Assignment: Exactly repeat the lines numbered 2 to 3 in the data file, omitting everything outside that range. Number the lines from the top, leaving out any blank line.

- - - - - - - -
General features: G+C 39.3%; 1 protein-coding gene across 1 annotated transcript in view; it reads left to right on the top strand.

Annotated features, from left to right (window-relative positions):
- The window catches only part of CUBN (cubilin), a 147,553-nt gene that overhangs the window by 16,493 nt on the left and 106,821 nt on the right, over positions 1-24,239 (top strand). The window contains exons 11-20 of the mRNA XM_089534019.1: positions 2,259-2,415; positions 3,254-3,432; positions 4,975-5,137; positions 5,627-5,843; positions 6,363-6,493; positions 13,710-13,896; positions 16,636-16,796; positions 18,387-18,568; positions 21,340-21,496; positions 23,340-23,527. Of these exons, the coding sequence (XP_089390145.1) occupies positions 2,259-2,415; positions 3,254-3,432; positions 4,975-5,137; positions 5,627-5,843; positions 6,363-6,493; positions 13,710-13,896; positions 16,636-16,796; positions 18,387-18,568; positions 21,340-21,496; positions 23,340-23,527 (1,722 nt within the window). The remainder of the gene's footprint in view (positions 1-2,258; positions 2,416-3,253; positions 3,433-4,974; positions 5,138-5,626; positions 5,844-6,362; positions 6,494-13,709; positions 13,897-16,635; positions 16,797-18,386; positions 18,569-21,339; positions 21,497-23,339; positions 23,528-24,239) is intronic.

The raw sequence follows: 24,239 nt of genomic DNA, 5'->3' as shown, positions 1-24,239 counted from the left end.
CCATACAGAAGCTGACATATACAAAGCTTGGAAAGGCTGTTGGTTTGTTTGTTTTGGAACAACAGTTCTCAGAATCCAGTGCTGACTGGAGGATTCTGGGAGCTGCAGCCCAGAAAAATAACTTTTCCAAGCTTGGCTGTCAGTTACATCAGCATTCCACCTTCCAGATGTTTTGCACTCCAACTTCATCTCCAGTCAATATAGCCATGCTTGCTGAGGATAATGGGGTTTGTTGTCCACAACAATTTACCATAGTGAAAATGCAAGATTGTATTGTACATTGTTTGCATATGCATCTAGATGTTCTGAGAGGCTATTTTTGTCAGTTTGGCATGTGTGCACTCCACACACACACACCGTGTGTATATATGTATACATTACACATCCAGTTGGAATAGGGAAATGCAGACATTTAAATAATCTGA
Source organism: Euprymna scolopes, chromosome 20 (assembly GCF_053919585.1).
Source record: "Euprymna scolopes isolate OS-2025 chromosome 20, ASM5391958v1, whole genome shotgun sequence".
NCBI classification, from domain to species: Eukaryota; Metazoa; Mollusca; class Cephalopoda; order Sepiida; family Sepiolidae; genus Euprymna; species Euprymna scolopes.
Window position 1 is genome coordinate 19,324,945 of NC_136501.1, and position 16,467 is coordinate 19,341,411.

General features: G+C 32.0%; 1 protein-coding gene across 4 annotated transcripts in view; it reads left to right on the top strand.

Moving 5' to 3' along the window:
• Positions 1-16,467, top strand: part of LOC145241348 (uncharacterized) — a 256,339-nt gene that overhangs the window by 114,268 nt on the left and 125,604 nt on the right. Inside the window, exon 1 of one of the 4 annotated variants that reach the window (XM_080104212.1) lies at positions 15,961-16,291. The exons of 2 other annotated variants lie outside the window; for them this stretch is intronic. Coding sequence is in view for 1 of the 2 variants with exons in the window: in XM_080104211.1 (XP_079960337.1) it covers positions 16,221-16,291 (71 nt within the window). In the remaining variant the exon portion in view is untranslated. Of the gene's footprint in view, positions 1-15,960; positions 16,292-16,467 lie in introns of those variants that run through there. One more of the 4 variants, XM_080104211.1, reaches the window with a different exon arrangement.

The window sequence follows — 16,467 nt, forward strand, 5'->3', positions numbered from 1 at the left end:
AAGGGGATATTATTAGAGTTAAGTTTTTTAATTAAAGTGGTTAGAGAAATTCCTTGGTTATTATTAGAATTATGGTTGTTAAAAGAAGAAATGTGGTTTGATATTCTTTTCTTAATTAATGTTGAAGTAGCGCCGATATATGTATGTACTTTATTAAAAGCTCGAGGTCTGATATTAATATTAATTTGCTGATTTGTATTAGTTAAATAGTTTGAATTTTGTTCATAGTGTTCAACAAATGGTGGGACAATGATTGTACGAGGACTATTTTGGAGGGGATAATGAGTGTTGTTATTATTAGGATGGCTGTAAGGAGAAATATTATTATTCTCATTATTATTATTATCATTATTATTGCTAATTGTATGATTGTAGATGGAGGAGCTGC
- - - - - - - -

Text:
Annotated features, from left to right (window-relative positions):
- The window catches only part of CUBN (cubilin), a 147,553-nt gene that overhangs the window by 16,493 nt on the left and 106,821 nt on the right, over positions 1-24,239 (top strand). The window contains exons 11-20 of the mRNA XM_089534019.1: positions 2,259-2,415; positions 3,254-3,432; positions 4,975-5,137; positions 5,627-5,843; positions 6,363-6,493; positions 13,710-13,896; positions 16,636-16,796; positions 18,387-18,568; positions 21,340-21,496; positions 23,340-23,527. Of these exons, the coding sequence (XP_089390145.1) occupies positions 2,259-2,415; positions 3,254-3,432; positions 4,975-5,137; positions 5,627-5,843; positions 6,363-6,493; positions 13,710-13,896; positions 16,636-16,796; positions 18,387-18,568; positions 21,340-21,496; positions 23,340-23,527 (1,722 nt within the window). The remainder of the gene's footprint in view (positions 1-2,258; positions 2,416-3,253; positions 3,433-4,974; positions 5,138-5,626; positions 5,844-6,362; positions 6,494-13,709; positions 13,897-16,635; positions 16,797-18,386; positions 18,569-21,339; positions 21,497-23,339; positions 23,528-24,239) is intronic.